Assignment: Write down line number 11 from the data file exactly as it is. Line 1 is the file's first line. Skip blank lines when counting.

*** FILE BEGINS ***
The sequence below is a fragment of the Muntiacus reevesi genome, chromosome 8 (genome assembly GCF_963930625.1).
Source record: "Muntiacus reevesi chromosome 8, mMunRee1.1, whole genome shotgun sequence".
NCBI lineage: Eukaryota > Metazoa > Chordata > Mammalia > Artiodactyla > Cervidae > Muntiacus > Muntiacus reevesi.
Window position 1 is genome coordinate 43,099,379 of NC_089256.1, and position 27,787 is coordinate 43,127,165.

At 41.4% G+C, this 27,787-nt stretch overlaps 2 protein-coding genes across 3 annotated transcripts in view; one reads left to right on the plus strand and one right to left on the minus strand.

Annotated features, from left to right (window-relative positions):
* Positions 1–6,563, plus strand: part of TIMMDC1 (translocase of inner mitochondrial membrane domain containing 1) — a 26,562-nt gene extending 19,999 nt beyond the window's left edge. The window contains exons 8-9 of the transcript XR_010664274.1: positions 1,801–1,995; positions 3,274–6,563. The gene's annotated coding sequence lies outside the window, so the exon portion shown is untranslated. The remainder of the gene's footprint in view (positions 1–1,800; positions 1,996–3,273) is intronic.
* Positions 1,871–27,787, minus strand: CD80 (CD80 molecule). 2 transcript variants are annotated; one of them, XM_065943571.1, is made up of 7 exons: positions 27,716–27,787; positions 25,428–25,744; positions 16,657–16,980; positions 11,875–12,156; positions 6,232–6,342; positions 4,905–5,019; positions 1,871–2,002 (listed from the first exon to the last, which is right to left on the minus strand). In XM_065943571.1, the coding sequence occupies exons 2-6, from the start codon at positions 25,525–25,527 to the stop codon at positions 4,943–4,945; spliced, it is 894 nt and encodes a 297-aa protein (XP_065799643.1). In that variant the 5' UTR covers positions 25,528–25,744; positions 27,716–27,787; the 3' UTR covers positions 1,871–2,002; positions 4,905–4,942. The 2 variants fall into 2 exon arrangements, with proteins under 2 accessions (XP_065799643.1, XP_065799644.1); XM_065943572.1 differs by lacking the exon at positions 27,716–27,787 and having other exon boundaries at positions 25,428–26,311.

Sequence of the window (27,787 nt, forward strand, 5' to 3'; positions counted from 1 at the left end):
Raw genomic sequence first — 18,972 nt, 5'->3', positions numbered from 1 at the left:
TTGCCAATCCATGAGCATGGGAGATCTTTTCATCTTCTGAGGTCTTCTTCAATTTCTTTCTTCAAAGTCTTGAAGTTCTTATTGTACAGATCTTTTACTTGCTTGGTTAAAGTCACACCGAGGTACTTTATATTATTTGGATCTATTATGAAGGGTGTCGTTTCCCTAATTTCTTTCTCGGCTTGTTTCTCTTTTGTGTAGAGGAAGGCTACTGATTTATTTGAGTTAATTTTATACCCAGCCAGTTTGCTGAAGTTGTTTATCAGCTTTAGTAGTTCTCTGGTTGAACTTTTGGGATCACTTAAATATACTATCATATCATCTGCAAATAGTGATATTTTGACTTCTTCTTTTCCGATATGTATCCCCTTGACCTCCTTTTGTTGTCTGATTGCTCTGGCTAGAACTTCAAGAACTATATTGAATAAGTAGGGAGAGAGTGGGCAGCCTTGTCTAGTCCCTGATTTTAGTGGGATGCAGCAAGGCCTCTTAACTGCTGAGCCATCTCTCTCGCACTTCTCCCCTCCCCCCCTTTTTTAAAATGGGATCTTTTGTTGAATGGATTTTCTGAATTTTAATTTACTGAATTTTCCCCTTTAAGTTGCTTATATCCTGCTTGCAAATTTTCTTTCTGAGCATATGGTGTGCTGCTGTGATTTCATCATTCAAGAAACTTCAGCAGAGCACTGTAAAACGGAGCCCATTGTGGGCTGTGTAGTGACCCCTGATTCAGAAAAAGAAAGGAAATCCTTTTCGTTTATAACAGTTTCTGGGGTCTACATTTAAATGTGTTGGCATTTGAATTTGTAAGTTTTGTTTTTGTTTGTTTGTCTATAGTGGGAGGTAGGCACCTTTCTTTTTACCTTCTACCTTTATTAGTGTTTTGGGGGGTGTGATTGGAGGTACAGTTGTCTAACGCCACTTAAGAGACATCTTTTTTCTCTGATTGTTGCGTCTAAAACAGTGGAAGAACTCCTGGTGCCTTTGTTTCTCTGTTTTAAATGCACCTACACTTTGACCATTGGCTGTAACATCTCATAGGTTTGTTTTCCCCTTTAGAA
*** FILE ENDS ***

TTGCCAATCCATGAGCATGGGAGATCTTTTCATCTTCTGAGGTCTTCTTCAATTTCTTTCTTCAAAGTCTTGAAGTTCTTATTGTACAGATCTTTTACTTGCTTGGTTAAAGTCACACCGAGGTACTTTATATTATTTGGATCTATTATGAAGGGTGTCGTTTCCCTAATTTCTTTCTCGGCTTGTTTCTCTTTTGTGTAGAGGAAGGCTACTGATTTATTTGAGTTAATTTTATACCCAGCCAGTTTGCTGAAGTTGTTTATCAGCTTTAGTAGTTCTCTGGTTGAACTTTTGGGATCACTTAAATATACTATCATATCATCTGCAAATAGTGATATTTTGACTTCTTCTTTTCCGATATGTATCCCCTTGACCTCCTTTTGTTGTCTGATTGCTCTGGCTAGAACTTCAAGAACTATATTGAATAAGTAGGGAGAGAGTGGGCAGCCTTGTCTAGTCCCTGATTTTAGTGGGATGCAGCAAGGCCTCTTAACTGCTGAGCCATCTCTCTCGCACTTCTCCCCTCCCCCCCTTTTTTAAAATGGGATCTTTTGTTGAATGGATTTTCTGAATTTTAATTTACTGAATTTTCCCCTTTAAGTTGCTTATATCCTGCTTGCAAATTTTCTTTCTGAGCATATGGTGTGCTGCTGTGATTTCATCATTCAAGAAACTTCAGCAGAGCACTGTAAAACGGAGCCCATTGTGGGCTGTGTAGTGACCCCTGATTCAGAAAAAGAAAGGAAATCCTTTTCGTTTATAACAGTTTCTGGGGTCTACATTTAAATGTGTTGGCATTTGAATTTGTAAGTTTTGTTTTTGTTTGTTTGTCTATAGTGGGAGGTAGGCACCTTTCTTTTTACCTTCTACCTTTATTAGTGTTTTGGGGGGTGTGATTGGAGGTACAGTTGTCTAACGCCACTTAAGAGACATCTTTTTTCTCTGATTGTTGCGTCTAAAACAGTGGAAGAACTCCTGGTGCCTTTGTTTCTCTGTTTTAAATGCACCTACACTTTGACCATTGGCTGTAACATCTCATAGGTTTGTTTTCCCCTTTAGAA